But as scientists race to decipher our genetic alphabet, we need to think now about the future and see clearly that in science and technology the future lies in openness. We should recognize that access to the raw data and responsible use of patents and licensing is the most sensible way to build a sustainable market for genetic medicine. Above all we should recognize that this is a fundamental challenge to our common humanity and that keeping our genetic code accessible is the right thing to do.

We should also remember that, like the Internet, super computers and so many other scientific advances, our ability to read our genetic alphabet grew from decades of research that began with government funding. Every American has an investment in unlocking the human genome, and all Americans should be proud of their investment in this and other frontiers of science.

I thank all of you for all you have done to build international and national support for American investment in science and technology. I am grateful that this administration has had the opportunity to increase our funding for civilian research every year, and that we have requested an unprecedented increase this year, in areas from nano-technology, to clean energy, to space exploration.

As a new century opens, we're setting out on a new voyage of discovery, not just in the human cells, but into the human heart. We cannot know what lies ahead. Each new discovery presents even more new questions. What is the purpose of the 97 percent of our genetic makeup whose function we don't know? What will we find in the genes left to identify?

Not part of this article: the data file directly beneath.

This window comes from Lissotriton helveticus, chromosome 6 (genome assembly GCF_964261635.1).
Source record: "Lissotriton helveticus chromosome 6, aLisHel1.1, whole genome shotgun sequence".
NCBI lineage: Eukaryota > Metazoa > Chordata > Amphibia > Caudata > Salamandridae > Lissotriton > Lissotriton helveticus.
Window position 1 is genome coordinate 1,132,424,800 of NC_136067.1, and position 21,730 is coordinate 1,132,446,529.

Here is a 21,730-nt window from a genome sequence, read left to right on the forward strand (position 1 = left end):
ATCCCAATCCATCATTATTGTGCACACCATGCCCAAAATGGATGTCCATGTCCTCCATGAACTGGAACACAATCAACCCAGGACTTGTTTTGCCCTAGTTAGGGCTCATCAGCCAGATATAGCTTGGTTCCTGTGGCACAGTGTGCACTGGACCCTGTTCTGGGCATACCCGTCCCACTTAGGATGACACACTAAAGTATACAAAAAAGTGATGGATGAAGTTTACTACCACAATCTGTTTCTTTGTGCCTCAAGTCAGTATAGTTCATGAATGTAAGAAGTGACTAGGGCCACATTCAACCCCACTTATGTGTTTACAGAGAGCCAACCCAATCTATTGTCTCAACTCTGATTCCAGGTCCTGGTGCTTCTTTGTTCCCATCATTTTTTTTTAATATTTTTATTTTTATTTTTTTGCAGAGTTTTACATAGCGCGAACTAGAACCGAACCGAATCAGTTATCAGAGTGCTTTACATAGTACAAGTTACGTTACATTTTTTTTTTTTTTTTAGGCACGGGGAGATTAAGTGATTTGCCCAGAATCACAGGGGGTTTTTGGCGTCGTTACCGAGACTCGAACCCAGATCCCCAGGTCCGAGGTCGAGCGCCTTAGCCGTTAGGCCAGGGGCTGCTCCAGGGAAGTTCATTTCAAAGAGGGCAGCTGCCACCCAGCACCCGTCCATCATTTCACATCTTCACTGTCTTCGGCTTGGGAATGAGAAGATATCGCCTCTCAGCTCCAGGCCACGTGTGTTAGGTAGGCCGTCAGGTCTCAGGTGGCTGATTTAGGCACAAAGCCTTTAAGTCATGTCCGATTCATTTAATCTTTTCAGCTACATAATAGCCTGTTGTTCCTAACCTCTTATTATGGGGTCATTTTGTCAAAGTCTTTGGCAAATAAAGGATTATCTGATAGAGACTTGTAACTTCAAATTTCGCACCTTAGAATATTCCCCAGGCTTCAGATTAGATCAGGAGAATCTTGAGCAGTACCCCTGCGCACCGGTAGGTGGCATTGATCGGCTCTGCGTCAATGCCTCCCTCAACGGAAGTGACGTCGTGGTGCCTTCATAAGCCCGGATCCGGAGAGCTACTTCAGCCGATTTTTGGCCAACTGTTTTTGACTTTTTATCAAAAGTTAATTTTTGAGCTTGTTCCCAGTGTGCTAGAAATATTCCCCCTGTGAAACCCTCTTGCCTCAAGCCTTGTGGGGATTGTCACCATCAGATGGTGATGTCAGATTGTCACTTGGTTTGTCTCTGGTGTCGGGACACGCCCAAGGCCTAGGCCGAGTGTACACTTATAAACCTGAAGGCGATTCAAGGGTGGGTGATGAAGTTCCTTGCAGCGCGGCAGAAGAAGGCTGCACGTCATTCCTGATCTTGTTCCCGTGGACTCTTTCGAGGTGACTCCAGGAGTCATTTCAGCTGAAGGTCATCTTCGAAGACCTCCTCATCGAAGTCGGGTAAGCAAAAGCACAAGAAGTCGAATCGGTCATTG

How will we make sure the benefits of genetic research are widely and fairly shared? How will we make sure that millions of Americans living longer lives also live better and more fulfilling ones?

Almost 200 years ago, Lewis and Clark set out on a voyage of discovery that was planned in this room, where Thomas Jefferson and Meriwether Lewis laid out maps on tables right where you're sitting and, though it would be politically incorrect today, tromped around on animal skins on the floor.


CLINTON: That discovery would not only map the contours of our continent, but expand forever the frontier of our national imagination.

Before setting out, when Meriwether Lewis was here in the East Room with Thomas Jefferson poring over maps and sharing the lessons in natural science, he actually lived on the south side of this room in two small rooms that Thomas Jefferson had constructed in this big room for him.

I must say today, I wish I could ask all of you to do the same.


CLINTON: I always feel that when I do this the wrong person is talking. I wish we could hear from all of you today.

One of the things that I wish I could do a better job of as president is sparking...

BATTISTA: President Clinton announcing today that, along with British Prime Minister Tony Blair, the two have agreed that all raw data discoveries in the Human Genome Project will be made available to the global scientific community in the search for better health research. The president saying that, to that end, he hoped it was measured in dollars -- not in dollars, rather, but in the betterment of human life.